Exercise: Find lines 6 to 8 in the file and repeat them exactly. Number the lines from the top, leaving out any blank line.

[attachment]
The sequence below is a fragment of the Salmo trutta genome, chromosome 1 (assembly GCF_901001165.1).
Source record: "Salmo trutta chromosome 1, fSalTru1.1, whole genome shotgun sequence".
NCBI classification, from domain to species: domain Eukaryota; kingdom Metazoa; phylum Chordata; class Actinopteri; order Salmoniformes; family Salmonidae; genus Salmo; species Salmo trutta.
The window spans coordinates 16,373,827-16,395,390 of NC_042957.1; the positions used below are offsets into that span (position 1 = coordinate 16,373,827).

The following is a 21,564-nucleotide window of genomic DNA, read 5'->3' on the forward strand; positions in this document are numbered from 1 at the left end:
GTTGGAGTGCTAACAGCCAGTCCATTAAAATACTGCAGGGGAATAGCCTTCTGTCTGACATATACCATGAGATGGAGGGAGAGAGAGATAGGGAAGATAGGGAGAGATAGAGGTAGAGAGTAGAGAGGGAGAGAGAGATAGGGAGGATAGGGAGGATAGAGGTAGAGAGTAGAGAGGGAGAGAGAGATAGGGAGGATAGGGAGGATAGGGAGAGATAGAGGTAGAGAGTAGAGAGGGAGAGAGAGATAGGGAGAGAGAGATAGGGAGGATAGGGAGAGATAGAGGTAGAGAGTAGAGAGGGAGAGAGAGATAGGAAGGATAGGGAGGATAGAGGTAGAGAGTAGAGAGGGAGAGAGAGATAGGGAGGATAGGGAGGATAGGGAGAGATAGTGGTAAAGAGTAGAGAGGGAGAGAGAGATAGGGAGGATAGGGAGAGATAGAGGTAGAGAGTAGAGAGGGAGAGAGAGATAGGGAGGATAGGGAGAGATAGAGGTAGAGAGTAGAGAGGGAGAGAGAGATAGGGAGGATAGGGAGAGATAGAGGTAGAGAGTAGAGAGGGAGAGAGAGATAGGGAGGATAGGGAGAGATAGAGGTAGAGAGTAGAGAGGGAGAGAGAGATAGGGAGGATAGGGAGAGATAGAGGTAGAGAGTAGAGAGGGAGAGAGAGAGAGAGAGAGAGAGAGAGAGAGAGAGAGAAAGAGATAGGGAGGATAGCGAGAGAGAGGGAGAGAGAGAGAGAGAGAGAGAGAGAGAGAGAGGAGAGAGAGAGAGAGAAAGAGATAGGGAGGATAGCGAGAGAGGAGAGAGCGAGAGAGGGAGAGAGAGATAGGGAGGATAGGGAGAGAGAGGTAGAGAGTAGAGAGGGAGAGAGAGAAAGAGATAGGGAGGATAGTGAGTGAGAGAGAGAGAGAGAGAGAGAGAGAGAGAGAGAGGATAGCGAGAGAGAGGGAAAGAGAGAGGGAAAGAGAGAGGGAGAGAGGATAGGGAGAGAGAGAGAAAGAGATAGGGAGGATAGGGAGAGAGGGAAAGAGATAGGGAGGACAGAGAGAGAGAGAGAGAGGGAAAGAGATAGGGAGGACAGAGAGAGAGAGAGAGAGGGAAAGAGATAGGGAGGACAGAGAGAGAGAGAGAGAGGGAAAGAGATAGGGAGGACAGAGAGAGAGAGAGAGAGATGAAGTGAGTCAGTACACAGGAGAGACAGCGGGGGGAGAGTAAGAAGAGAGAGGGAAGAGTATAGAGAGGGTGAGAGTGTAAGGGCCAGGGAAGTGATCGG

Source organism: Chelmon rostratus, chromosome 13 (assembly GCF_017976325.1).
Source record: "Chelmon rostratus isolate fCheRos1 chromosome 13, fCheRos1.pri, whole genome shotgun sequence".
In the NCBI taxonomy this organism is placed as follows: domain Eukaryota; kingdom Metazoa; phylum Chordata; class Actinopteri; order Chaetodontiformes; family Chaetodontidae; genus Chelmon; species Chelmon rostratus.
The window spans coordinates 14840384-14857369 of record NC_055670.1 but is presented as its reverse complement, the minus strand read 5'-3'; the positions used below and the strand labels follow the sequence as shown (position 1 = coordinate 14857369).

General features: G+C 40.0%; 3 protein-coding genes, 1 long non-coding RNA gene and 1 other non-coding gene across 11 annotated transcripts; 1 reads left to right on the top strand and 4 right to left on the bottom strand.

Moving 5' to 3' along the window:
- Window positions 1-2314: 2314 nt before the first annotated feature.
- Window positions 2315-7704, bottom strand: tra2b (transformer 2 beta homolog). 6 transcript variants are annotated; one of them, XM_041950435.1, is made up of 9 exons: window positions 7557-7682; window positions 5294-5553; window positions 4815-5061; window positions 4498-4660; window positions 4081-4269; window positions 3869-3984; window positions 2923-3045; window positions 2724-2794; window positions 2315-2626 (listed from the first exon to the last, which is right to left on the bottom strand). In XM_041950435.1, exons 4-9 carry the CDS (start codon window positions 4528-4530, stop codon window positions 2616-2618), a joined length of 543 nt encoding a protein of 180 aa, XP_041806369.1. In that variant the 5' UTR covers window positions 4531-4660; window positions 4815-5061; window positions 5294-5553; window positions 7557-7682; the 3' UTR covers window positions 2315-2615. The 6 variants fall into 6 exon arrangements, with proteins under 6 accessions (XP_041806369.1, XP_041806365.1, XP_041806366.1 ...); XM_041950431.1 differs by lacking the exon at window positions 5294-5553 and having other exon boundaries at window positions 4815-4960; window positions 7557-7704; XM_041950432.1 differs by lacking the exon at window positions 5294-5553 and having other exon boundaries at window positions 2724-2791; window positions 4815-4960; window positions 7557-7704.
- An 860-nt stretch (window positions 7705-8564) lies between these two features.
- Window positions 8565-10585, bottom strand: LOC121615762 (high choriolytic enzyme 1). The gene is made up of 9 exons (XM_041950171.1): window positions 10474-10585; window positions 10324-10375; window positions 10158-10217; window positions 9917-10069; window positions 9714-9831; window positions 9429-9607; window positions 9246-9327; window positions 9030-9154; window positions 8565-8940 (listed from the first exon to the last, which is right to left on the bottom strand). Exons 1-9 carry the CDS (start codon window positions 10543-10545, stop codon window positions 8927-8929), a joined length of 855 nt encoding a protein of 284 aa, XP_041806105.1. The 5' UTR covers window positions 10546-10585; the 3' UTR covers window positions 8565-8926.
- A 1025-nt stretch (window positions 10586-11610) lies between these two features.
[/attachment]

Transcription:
GTTGGAGTGCTAACAGCCAGTCCATTAAAATACTGCAGGGGAATAGCCTTCTGTCTGACATATACCATGAGATGGAGGGAGAGAGAGATAGGGAAGATAGGGAGAGATAGAGGTAGAGAGTAGAGAGGGAGAGAGAGATAGGGAGGATAGGGAGGATAGAGGTAGAGAGTAGAGAGGGAGAGAGAGATAGGGAGGATAGGGAGGATAGGGAGAGATAGAGGTAGAGAGTAGAGAGGGAGAGAGAGATAGGGAGAGAGAGATAGGGAGGATAGGGAGAGATAGAGGTAGAGAGTAGAGAGGGAGAGAGAGATAGGAAGGATAGGGAGGATAGAGGTAGAGAGTAGAGAGGGAGAGAGAGATAGGGAGGATAGGGAGGATAGGGAGAGATAGTGGTAAAGAGTAGAGAGGGAGAGAGAGATAGGGAGGATAGGGAGAGATAGAGGTAGAGAGTAGAGAGGGAGAGAGAGATAGGGAGGATAGGGAGAGATAGAGGTAGAGAGTAGAGAGGGAGAGAGAGATAGGGAGGATAGGGAGAGATAGAGGTAGAGAGTAGAGAGGGAGAGAGAGATAGGGAGGATAGGGAGAGATAGAGGTAGAGAGTAGAGAGGGAGAGAGAGATAGGGAGGATAGGGAGAGATAGAGGTAGAGAGTAGAGAGGGAGAGAGAGAGAGAGAGAGAGAGAGAGAGAGAGAGAGAAAGAGATAGGGAGGATAGCGAGAGAGAGGGAGAGAGAGAGAGAGAGAGAGAGAGAGAGAGAGGAGAGAGAGAGAGAGAAAGAGATAGGGAGGATAGCGAGAGAGGAGAGAGCGAGAGAGGGAGAGAGAGATAGGGAGGATAGGGAGAGAGAGGTAGAGAGTAGAGAGGGAGAGAGAGAAAGAGATAGGGAGGATAGTGAGTGAGAGAGAGAGAGAGAGAGAGAGAGAGAGAGAGAGGATAGCGAGAGAGAGGGAAAGAGAGAGGGAAAGAGAGAGGGAGAGAGGATAGGGAGAGAGAGAGAAAGAGATAGGGAGGATAGGGAGAGAGGGAAAGAGATAGGGAGGACAGAGAGAGAGAGAGAGAGGGAAAGAGATAGGGAGGACAGAGAGAGAGAGAGAGAGGGAAAGAGATAGGGAGGACAGAGAGAGAGAGAGAGAGGGAAAGAGATAGGGAGGACAGAGAGAGAGAGAGAGAGATGAAGTGAGTCAGTACACAGGAGAGACAGCGGGGGGAGAGTAAGAAGAGAGAGGGAAGAGTATAGAGAGGGTGAGAGTGTAAGGGCCAGGGAAGTGATCGG

Source organism: Chelmon rostratus, chromosome 13 (assembly GCF_017976325.1).
Source record: "Chelmon rostratus isolate fCheRos1 chromosome 13, fCheRos1.pri, whole genome shotgun sequence".